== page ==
Marketing Tips for Startups

Avoiding costly pitfalls and time zappers.

John Dietrich

Marketing is the simplest idea with the most difficult execution in any area of business. At its core, marketing is simply identifying and speaking to a receptive audience. But in practice, getting the attention of would be customers has ballooned this simple idea into a $600 billion dollar industry.

The difficulty for startups attempting to navigate this world lies in how complex modern day marketing has become. With Search Engine Optimisation (SEO), Adwords, Social Media, Public Relations, and Traditional Media constantly evolving, it can be near impossible for the solo entrepreneur to get the most out of their time and money. We’re going to take a look at some tips for your startup that can help you avoid costly mistakes in the beginning and down the line.

Basic, No Extra Cost, Marketing

There are plenty of things an entrepreneur can do when starting out to help build a positive brand identity and the best part is, they are free of charge. One could argue these have more value than any amount of advertising spend you can come up with, but they do have their drawbacks; their benefit to growth is often slow. But if you implement these early on in your business they will be a lot easier to continue when you reach a larger scale.

Deliver on your promises

The most forgotten about aspect of marketing is consistently delivering on whatever promises you are making. If you you want people to talk about you in a positive light, ensure you are delivering, always.

Treat your customers fairly

The customer is not always right, but they are human (true at the time of publishing). What’s more important than just bending over backwards to every customer demand is treating customers fairly. This means actually taking the time to listen to customer complaints and solve them in a way that is fair to the customer. Fair to the customer, not necessarily your business.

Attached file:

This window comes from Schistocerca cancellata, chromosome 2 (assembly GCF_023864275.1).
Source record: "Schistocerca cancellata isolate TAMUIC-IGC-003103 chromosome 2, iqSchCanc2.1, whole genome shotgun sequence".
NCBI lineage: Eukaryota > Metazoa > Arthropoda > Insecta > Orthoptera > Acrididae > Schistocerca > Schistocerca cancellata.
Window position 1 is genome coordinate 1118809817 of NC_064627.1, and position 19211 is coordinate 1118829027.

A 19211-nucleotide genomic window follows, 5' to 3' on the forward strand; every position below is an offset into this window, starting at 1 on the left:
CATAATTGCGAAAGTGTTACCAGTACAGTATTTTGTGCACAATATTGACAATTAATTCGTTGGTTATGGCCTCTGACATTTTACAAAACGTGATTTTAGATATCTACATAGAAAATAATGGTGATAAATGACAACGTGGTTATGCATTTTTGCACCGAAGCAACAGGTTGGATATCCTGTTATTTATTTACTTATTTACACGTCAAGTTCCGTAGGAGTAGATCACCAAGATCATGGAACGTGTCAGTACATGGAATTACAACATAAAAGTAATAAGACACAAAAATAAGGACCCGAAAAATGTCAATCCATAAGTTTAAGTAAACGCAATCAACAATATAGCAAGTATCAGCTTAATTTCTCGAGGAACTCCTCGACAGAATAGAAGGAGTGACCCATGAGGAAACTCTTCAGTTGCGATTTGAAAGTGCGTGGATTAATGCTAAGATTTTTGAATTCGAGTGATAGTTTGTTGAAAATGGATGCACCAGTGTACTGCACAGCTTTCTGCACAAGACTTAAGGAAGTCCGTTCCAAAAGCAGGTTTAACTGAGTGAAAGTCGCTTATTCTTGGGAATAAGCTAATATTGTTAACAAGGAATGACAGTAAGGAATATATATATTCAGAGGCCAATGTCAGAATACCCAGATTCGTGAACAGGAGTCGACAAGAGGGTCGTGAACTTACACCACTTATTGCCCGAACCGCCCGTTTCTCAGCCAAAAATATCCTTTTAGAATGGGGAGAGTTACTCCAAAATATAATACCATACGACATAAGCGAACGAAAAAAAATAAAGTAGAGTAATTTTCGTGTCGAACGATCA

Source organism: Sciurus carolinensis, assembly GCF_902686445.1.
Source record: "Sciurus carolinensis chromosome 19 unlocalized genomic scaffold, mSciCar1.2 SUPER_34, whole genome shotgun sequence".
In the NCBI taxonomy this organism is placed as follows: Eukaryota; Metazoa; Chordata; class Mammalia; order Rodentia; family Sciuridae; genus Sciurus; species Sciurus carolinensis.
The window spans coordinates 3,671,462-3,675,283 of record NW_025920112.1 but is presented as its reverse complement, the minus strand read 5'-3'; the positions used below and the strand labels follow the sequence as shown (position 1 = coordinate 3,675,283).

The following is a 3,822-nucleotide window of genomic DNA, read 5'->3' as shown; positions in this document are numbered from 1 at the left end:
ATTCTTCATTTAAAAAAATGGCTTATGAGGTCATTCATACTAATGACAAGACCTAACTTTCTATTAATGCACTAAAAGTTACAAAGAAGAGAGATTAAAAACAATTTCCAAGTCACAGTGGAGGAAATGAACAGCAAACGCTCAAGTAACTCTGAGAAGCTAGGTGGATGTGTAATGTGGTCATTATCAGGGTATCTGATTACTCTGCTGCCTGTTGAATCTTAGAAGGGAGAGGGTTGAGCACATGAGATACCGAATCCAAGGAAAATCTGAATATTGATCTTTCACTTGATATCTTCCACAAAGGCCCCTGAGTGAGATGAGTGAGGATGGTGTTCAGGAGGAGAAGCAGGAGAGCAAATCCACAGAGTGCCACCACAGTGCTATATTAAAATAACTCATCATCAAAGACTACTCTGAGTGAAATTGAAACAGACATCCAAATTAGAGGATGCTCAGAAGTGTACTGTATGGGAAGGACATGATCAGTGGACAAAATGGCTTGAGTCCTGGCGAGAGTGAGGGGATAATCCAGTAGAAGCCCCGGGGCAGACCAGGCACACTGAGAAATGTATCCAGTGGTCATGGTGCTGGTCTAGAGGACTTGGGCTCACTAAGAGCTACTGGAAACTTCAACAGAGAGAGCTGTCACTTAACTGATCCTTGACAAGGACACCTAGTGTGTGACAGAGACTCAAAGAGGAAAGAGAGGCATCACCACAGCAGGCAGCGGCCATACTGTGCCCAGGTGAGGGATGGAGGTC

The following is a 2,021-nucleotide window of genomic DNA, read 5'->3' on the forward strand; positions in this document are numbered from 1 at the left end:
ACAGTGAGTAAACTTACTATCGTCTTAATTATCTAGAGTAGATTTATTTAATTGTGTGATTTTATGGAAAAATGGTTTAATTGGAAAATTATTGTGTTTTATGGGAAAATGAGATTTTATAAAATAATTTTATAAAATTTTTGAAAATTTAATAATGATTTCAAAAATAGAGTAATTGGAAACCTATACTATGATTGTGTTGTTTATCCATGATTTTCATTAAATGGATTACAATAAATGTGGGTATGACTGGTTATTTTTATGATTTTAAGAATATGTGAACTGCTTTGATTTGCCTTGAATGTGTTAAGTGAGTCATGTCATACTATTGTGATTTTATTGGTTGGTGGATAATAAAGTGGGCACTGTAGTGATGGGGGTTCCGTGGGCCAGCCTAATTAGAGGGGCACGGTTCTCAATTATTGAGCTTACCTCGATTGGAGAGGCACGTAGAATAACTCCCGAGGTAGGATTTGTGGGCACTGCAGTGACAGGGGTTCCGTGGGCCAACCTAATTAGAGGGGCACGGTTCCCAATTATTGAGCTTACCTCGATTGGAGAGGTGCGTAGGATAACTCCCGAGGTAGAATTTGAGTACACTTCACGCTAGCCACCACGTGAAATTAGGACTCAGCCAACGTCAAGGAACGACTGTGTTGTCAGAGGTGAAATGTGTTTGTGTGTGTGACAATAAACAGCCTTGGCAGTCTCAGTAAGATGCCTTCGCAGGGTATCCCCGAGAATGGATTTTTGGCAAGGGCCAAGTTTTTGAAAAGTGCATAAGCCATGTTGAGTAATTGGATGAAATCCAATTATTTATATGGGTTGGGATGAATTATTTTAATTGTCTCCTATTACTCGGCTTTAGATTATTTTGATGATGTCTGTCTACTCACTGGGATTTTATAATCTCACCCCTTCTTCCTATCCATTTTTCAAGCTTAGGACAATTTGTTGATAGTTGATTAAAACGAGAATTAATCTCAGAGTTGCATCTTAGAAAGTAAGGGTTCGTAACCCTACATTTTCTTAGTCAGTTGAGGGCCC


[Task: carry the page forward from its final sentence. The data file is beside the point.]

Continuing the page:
Treat your Employees even better

If an employee is happy, they will do a better job. If you run a startup or an enterprise, your job is making sure you get the right employees and treating them well. Too many entrepreneurs hire in a state of panic and fear. They need someone because they waited too long and they are afraid they are going to waste money on an employee that takes advantage of them.

Stop being afraid and start the hiring process before you need someone. And if a customer is being unreasonable to an employee, have your employees back!

Starting Your SEO

Because you are reading this on a website, let’s assume you understand that the internet is an incredibly valuable resource. So it makes sense that your business can be found by people who are using the internet. Search Engine Optimization (SEO) is the key to making this work.

SEO is a long term play. You likely won’t see the results from it right away, but the earlier you adopt best practices the more likely you will see your efforts compound over time. Below are a couple of great resources for understanding SEO, but the basics are this. Search engines like google. Bing, and Yahoo! use algorithms to search the entirety of the internet, parse the information to understand what the individual websites and webpages are about, and indexing it.

The best thing you can do for your SEO is provide would be internet denizens who travel to your site a great experience. This is done through content, including images, written words, and usability of your website. The more useful your site is to someone who comes to it, the better you will be perceived to be by these search engine algorithms. The better you are perceived the more priority you will get on the search engine.